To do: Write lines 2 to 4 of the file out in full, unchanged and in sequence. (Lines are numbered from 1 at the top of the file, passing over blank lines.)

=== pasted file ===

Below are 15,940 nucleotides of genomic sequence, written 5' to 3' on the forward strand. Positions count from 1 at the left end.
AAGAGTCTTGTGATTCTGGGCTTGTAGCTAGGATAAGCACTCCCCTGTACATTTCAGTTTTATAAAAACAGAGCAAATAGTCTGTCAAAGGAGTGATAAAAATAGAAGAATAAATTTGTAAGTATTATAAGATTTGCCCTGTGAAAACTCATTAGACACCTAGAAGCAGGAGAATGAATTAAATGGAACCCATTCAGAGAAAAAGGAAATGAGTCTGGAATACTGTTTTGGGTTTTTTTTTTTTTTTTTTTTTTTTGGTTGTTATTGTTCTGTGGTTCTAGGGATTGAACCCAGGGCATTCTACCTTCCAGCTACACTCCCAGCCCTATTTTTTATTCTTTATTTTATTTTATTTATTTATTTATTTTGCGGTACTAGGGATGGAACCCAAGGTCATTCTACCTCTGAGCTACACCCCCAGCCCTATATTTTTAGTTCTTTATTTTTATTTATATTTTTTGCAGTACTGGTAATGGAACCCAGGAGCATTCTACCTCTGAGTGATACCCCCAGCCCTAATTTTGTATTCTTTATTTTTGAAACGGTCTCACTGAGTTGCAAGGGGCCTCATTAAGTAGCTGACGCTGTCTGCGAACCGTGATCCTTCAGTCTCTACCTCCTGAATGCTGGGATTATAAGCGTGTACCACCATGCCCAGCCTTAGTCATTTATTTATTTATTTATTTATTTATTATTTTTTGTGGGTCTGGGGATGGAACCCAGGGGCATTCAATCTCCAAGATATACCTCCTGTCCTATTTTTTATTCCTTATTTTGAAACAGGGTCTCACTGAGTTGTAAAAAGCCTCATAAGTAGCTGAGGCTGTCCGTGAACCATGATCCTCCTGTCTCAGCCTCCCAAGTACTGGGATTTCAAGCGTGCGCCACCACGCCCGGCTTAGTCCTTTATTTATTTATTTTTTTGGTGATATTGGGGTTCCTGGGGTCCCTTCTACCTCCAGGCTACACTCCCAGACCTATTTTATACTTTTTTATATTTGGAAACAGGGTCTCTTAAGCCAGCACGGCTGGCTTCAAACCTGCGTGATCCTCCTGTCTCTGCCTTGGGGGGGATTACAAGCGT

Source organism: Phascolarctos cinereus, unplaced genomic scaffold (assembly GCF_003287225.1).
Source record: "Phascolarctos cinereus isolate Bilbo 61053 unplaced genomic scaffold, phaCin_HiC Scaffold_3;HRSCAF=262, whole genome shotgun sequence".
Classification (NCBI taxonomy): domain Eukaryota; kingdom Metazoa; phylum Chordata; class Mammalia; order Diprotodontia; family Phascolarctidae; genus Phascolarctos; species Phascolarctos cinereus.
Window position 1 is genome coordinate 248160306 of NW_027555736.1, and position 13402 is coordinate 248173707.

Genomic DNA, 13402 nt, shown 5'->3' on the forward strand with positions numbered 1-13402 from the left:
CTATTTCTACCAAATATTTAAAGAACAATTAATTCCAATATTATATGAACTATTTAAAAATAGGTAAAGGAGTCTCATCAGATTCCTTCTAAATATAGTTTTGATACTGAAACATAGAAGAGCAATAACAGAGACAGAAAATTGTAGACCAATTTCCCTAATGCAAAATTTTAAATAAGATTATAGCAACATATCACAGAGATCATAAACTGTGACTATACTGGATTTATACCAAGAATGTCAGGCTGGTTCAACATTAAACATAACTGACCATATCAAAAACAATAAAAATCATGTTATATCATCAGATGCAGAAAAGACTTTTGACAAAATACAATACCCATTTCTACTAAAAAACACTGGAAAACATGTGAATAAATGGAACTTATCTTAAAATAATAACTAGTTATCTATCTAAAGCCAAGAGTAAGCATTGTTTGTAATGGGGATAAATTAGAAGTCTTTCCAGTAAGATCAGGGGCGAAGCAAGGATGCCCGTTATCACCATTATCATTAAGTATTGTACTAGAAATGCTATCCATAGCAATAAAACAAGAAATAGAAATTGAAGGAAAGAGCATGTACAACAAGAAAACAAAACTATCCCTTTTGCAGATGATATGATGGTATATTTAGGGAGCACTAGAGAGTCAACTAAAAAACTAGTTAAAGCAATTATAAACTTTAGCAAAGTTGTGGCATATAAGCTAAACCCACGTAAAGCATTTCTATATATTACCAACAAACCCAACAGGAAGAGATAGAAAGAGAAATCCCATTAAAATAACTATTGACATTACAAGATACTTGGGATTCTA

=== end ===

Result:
AAGAGTCTTGTGATTCTGGGCTTGTAGCTAGGATAAGCACTCCCCTGTACATTTCAGTTTTATAAAAACAGAGCAAATAGTCTGTCAAAGGAGTGATAAAAATAGAAGAATAAATTTGTAAGTATTATAAGATTTGCCCTGTGAAAACTCATTAGACACCTAGAAGCAGGAGAATGAATTAAATGGAACCCATTCAGAGAAAAAGGAAATGAGTCTGGAATACTGTTTTGGGTTTTTTTTTTTTTTTTTTTTTTTTGGTTGTTATTGTTCTGTGGTTCTAGGGATTGAACCCAGGGCATTCTACCTTCCAGCTACACTCCCAGCCCTATTTTTTATTCTTTATTTTATTTTATTTATTTATTTATTTTGCGGTACTAGGGATGGAACCCAAGGTCATTCTACCTCTGAGCTACACCCCCAGCCCTATATTTTTAGTTCTTTATTTTTATTTATATTTTTTGCAGTACTGGTAATGGAACCCAGGAGCATTCTACCTCTGAGTGATACCCCCAGCCCTAATTTTGTATTCTTTATTTTTGAAACGGTCTCACTGAGTTGCAAGGGGCCTCATTAAGTAGCTGACGCTGTCTGCGAACCGTGATCCTTCAGTCTCTACCTCCTGAATGCTGGGATTATAAGCGTGTACCACCATGCCCAGCCTTAGTCATTTATTTATTTATTTATTTATTTATTATTTTTTGTGGGTCTGGGGATGGAACCCAGGGGCATTCAATCTCCAAGATATACCTCCTGTCCTATTTTTTATTCCTTATTTTGAAACAGGGTCTCACTGAGTTGTAAAAAGCCTCATAAGTAGCTGAGGCTGTCCGTGAACCATGATCCTCCTGTCTCAGCCTCCCAAGTACTGGGATTTCAAGCGTGCGCCACCACGCCCGGCTTAGTCCTTTATTTATTTATTTTTTTGGTGATATTGGGGTTCCTGGGGTCCCTTCTACCTCCAGGCTACACTCCCAGACCTATTTTATACTTTTTTATATTTGGAAACAGGGTCTCTTAAGCCAGCACGGCTGGCTTCAAACCTGCGTGATCCTCCTGTCTCTGCCTTGGGGGGGATTACAAGCGT

Source organism: Phascolarctos cinereus, unplaced genomic scaffold (assembly GCF_003287225.1).
Source record: "Phascolarctos cinereus isolate Bilbo 61053 unplaced genomic scaffold, phaCin_HiC Scaffold_3;HRSCAF=262, whole genome shotgun sequence".